Crysis Demo Performance Analysis

We test the newly released Crysis demo with an array of graphics cards to see what's required for a smooth experience.

Manufacturer: none
2 minutes & 48 seconds read time

Introduction and Test Setup


Less tappy tap (read: words), more picky pic (read: graphs). I didn't download the Crysis demo and choose not to play it just so I could write a whole bunch of words to explain what we're doing here.

It's simple, and I'm going to say it in a very simple way; lots of current generation graphics cards tested in Crysis with different settings and different resolutions. Too easy!

Test System Setup

Processor(s): Intel Core 2 Quad Q6600 @ 3GHz (333MHz x 9)
Cooling: Corsair Nautilus500 (Supplied by Corsair) with Arctic Cooling MX-2 Thermal Compound (Supplied by Arctic Cooling)
Motherboard(s): ASUS Blitz Extreme (Supplied by ASUS)
Memory: 2 X 1GB Corsair XMS3 DDR-3 1066MHz 7-7-7-21 (Supplied by Corsair)
Hard Disk(s): Hitachi 80GB 7200RPM SATA-2
Operating System: Windows XP Professional SP2
Drivers: Catalyst 7.10 and Forceware 169.01

In the spirit of not typing much, it's the standard setup with the latest drivers from both camps.

Benchmark Results

1280 x 1024

We can see that the HD 2900 XT 1GB GDDR4 model offers nothing over the 512MB GDDR3 model. Performance for the HD 2900 XT also sits between the 8800GTS and the newly released 8800GT. The top three spots are all taken up by NVIDIA with the Ultra coming out on top which is no surprise. At medium settings there also isn't much that separates the three. It's only at high we see the cards separate a bit more.

1680 x 1050

Moving up to that 22" wide screen resolution which has become so popular these days, we paint a very similar picture. HD 2900 cards sit between the GTS and GT 8800 variants. The 8600GTS and HD 2600 XT don't give us anything at all to get excited about at both settings. The same three cards sit at the top again with all of them breaking a 50 FPS average at the medium settings at this resolution.

1920 x 1200

Since only the NVIDIA cards offer 1920 x 1200 that's all that's been tested here; and while the 8600GTS does offer it, given the numbers it was spitting out at 1680 x 1050 we didn't think we would waste our time. The Ultra is able to crack 50FPS at medium at this resolution while the GTX and GT sit at the mid 40FPS mark and the GTS sits closer to the mid 30s.

Final Thoughts

It's clear that NVIDIA's top dogs come out ahead of the AMD offerings, and with the giant NVIDIA logo at the start of Crysis it comes as no real surprise.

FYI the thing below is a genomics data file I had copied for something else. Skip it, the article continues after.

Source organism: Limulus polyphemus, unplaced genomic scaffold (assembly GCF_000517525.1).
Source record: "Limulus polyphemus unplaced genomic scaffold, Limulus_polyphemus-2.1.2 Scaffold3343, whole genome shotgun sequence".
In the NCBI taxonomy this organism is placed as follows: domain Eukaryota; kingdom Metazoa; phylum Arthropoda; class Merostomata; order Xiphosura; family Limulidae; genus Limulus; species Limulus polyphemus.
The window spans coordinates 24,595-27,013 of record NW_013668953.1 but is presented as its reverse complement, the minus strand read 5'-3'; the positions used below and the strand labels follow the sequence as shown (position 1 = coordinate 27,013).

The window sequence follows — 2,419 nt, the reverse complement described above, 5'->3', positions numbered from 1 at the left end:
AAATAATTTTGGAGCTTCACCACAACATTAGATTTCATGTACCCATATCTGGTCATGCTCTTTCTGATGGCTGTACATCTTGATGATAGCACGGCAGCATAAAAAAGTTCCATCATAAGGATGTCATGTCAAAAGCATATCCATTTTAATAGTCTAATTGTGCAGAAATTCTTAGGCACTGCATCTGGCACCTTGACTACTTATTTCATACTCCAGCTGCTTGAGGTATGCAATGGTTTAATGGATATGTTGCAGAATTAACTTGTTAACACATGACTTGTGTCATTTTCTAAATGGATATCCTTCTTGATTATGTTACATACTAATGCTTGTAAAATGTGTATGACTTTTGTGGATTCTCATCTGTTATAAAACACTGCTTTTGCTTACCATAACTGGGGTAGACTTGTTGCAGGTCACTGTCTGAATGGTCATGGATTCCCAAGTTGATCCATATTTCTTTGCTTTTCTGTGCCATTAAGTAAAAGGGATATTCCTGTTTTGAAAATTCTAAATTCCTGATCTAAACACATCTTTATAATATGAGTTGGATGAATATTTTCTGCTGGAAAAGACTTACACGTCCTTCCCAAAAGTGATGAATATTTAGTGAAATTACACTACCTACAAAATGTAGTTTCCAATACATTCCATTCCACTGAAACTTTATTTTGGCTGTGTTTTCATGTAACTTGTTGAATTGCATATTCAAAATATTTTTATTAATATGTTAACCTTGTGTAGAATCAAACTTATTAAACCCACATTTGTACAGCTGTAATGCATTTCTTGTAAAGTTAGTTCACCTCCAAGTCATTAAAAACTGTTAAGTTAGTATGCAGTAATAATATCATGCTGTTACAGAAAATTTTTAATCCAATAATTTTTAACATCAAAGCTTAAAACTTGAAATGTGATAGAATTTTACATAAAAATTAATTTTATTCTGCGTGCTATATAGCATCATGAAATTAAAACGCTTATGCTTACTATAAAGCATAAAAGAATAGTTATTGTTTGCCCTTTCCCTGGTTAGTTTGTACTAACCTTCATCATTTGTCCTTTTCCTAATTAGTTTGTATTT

There is no doubt that Crysis is going to be at the top of the priority list for both NVIDIA and AMD as we see more drivers between now and the end of the year. It will be interesting to see how much more performance AMD can squeeze out of the HD 2900 XT, though it really doesn't look all that good for them since the 8800GT has rocked up on the market.

The Crysis settings system works by only offering you resolutions that the computer can handle. What's frustrating is that none of the cards here today gave us the ability to run at our native 2560 x 1600 resolution with any detail settings. With that said though, given the Ultra was only cracking 50FPS at 1920 x 1200 we wouldn't be expecting big numbers at 2560 x 1600.

Also, if their system was flawless it wouldn't let you choose past 800 x 600 for the 8600GTS and HD 2600 XT. While I don't doubt that there are people out there with an 8600GTS saying "Nah this game runs great at 1280 x 1024 and high settings", it's clear that these people have no idea what smooth performance looks like.

You would think that after looking at this Crysis would be a bit of a video card seller, but clearly there is nothing in this generation that is really going to offer the ultimate Crysis experience; we'll have to wait till later in the year.

Just quickly before I finally load up the demo for myself, we thought we should just make a quick mention of SLI and Crossfire performance. With the article coming up at the very last minute we tested what we had on hand and tried to offer as broad a range as possible in the extremely limited time.

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Shawn takes care of all of our video card reviews. From 2009, Shawn is also taking care of our memory reviews, and from May 2011, Shawn also takes care of our CPU, chipset and motherboard reviews. As of December 2011, Shawn is based out of Taipei, Taiwan.

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